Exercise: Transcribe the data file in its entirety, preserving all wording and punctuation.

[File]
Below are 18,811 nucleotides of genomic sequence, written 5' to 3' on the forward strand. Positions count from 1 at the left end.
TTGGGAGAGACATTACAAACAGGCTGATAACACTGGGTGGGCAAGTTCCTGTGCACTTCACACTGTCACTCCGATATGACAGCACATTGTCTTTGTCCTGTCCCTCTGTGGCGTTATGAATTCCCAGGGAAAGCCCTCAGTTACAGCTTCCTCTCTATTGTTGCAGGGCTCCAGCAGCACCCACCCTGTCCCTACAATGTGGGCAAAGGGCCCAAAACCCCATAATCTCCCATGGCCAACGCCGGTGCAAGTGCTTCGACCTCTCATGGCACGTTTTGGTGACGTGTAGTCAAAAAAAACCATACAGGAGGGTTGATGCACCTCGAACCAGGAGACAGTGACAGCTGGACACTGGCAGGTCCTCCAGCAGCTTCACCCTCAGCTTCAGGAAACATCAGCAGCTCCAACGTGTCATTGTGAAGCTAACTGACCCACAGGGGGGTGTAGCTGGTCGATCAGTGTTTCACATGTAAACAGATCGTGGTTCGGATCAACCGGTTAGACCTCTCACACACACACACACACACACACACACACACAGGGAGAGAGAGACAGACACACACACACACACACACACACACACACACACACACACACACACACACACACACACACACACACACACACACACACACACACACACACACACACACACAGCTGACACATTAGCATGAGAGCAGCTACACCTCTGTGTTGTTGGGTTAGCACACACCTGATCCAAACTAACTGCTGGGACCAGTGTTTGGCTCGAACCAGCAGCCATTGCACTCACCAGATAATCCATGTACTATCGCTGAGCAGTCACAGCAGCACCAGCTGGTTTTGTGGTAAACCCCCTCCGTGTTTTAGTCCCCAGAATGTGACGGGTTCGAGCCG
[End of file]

Below are 18,811 nucleotides of genomic sequence, written 5' to 3' on the forward strand. Positions count from 1 at the left end.
TTGGGAGAGACATTACAAACAGGCTGATAACACTGGGTGGGCAAGTTCCTGTGCACTTCACACTGTCACTCCGATATGACAGCACATTGTCTTTGTCCTGTCCCTCTGTGGCGTTATGAATTCCCAGGGAAAGCCCTCAGTTACAGCTTCCTCTCTATTGTTGCAGGGCTCCAGCAGCACCCACCCTGTCCCTACAATGTGGGCAAAGGGCCCAAAACCCCATAATCTCCCATGGCCAACGCCGGTGCAAGTGCTTCGACCTCTCATGGCACGTTTTGGTGACGTGTAGTCAAAAAAAACCATACAGGAGGGTTGATGCACCTCGAACCAGGAGACAGTGACAGCTGGACACTGGCAGGTCCTCCAGCAGCTTCACCCTCAGCTTCAGGAAACATCAGCAGCTCCAACGTGTCATTGTGAAGCTAACTGACCCACAGGGGGGTGTAGCTGGTCGATCAGTGTTTCACATGTAAACAGATCGTGGTTCGGATCAACCGGTTAGACCTCTCACACACACACACACACACACACACACACACAGGGAGAGAGAGACAGACACACACACACACACACACACACACACACACACACACACACACACACACACACACACACACACACACACACACACACACACACACACACACACACACACAGCTGACACATTAGCATGAGAGCAGCTACACCTCTGTGTTGTTGGGTTAGCACACACCTGATCCAAACTAACTGCTGGGACCAGTGTTTGGCTCGAACCAGCAGCCATTGCACTCACCAGATAATCCATGTACTATCGCTGAGCAGTCACAGCAGCACCAGCTGGTTTTGTGGTAAACCCCCTCCGTGTTTTAGTCCCCAGAATGTGACGGGTTCGAGCCG